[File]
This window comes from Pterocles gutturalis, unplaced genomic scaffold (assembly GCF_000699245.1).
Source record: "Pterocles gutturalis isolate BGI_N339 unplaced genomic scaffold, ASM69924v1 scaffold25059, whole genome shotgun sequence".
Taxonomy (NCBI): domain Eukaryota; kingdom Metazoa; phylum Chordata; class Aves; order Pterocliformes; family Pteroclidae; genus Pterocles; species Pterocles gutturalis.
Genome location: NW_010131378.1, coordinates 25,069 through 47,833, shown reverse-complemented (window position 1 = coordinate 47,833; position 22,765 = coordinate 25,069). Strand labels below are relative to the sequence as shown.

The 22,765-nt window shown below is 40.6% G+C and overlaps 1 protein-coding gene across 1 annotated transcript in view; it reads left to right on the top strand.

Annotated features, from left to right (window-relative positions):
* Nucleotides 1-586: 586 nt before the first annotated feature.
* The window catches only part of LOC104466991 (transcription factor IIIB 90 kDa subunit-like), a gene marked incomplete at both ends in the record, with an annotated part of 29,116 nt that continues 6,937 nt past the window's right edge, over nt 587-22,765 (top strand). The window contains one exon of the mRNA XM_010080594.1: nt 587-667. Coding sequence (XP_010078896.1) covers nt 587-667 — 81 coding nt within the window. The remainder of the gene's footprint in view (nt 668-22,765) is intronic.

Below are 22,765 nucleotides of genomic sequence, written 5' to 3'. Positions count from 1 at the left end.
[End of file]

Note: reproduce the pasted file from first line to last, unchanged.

This window comes from Pterocles gutturalis, unplaced genomic scaffold (assembly GCF_000699245.1).
Source record: "Pterocles gutturalis isolate BGI_N339 unplaced genomic scaffold, ASM69924v1 scaffold25059, whole genome shotgun sequence".
Taxonomy (NCBI): domain Eukaryota; kingdom Metazoa; phylum Chordata; class Aves; order Pterocliformes; family Pteroclidae; genus Pterocles; species Pterocles gutturalis.
Genome location: NW_010131378.1, coordinates 25,069 through 47,833, shown reverse-complemented (window position 1 = coordinate 47,833; position 22,765 = coordinate 25,069). Strand labels below are relative to the sequence as shown.

The 22,765-nt window shown below is 40.6% G+C and overlaps 1 protein-coding gene across 1 annotated transcript in view; it reads left to right on the top strand.

Annotated features, from left to right (window-relative positions):
* Nucleotides 1-586: 586 nt before the first annotated feature.
* The window catches only part of LOC104466991 (transcription factor IIIB 90 kDa subunit-like), a gene marked incomplete at both ends in the record, with an annotated part of 29,116 nt that continues 6,937 nt past the window's right edge, over nt 587-22,765 (top strand). The window contains one exon of the mRNA XM_010080594.1: nt 587-667. Coding sequence (XP_010078896.1) covers nt 587-667 — 81 coding nt within the window. The remainder of the gene's footprint in view (nt 668-22,765) is intronic.

Below are 22,765 nucleotides of genomic sequence, written 5' to 3'. Positions count from 1 at the left end.